Sunday, May 29, 2011

Stokes Aster and Shasta Daisies

What a desolate place would be a world with out a flower!  It would be a face with out a smile, a feast with out a welcome.  Are not flowers the stars of the earth, and are not our stars the flowers of the hevens.  A.J. Balfour

I went out on the morning of May 05, 2011 and found  buds on my Stokes Asters.   I was really excited!  The wait was over at last
     I bought my Stokes Aster in 2009.  I was in Shevesport with my daughter Charlotte.  I was beginning to think it would never bloom.  Well worth the wait.  The Stokes Aster  is a native flower of  Georgia and south eastern part of Carolina.  I will be planting more of the Stokes Asters.  The other type Asters that I have planted  were bad to have white mildew.  If the plant is not pretty without blooms, I do not keep it.  That is another plus for my roses, they are  green here,  even in winter.  Roses can have brown spots and turn yellow.  Carrel sprays them to prevent this.
I put iron on them,  to make them darker green.   I do have some small Asters that I have kept.  These smaller Asters are not in bloom at this time.  When they bloom I will up date with pictures.  One of my favorite flowers has always been a Daisy.  I do not think a garden would be complete with out one.   I love the single Shasta Daisy with the yellow center but they are either too tall or to short.  So I planted this one.  This Daisy is a full Shasta with out the center,  this one is not fully opened.  All the hybrid flowers today came from wild flowers.  Botanist Luther Burbank developed the wonderful Daisy of today.  It took him from  around 1889 until 1906 or 1907 to produce the snowy white Shasta Daisy.  He started with the common oxeye weed that grows in California.   After keeping and combining only the biggest and best for 6 years,  he was still not satisfied.  Mr. Burbank  then sprinkled the pollen of the English field daisy on the best of what he had.  It took 2 more years, still not completely  happy.  He sprinkled Portuguese field daisy over the best of these.  After 6 more years keeping only the best of this combination, he still did not have the snow white flower he wanted.  The Japanese field daisy  was whiter than the others so he sprinkled its pollen over the best he had produced.  At last he had what he had worked so hard for.  He named his Daisy, Shasta, after the California Peak.  So it took 4 weeds to make a beautiful flower.  They still come in white only.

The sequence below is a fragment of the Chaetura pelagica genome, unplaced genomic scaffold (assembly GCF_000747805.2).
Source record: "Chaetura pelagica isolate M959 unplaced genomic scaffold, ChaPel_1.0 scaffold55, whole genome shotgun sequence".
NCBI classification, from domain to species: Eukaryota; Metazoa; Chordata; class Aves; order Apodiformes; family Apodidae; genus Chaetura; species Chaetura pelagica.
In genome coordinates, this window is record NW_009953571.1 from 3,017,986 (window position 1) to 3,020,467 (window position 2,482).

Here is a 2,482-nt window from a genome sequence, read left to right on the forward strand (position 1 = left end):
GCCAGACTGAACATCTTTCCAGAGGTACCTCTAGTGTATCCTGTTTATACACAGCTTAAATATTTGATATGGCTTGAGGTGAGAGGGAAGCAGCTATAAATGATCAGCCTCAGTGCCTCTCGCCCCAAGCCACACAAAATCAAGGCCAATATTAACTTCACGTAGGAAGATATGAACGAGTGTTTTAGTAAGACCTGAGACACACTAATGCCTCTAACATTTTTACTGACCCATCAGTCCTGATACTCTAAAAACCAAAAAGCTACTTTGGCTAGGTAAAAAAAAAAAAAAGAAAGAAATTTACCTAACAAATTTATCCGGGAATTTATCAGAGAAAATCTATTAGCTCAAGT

I like Daisies and lilies.  I hope you have enjoyed this  page of my blog.  Happy gardening to you from  me.  Thank you for watching my garden   "bloom" with  me.      Juanita                                                                          Juanita's  favorite.                                                                                                                                                                                                                                                                                                                                                                                          


  1. Daisys are my favorite too! I love that song "I'll Give you a Daisy a Day Dear"...

  2. Daisies are my favorite too. My first wedding bouquet was daisies and my dress had daisies on it. My second one was star gazer lilies.
    Great post Mom

  3. I love these Stokes Asters and also the Daisies. These look magnificent in your garden and hope to plant some of these beautiful flowers in mine.

  4. Thank you for your comments Sorry I did not answer before. By now I hope you have your Daisy and Asters. Both of mine have really multiplied. I planted 4 small ones in there yesterday From another place in my garden.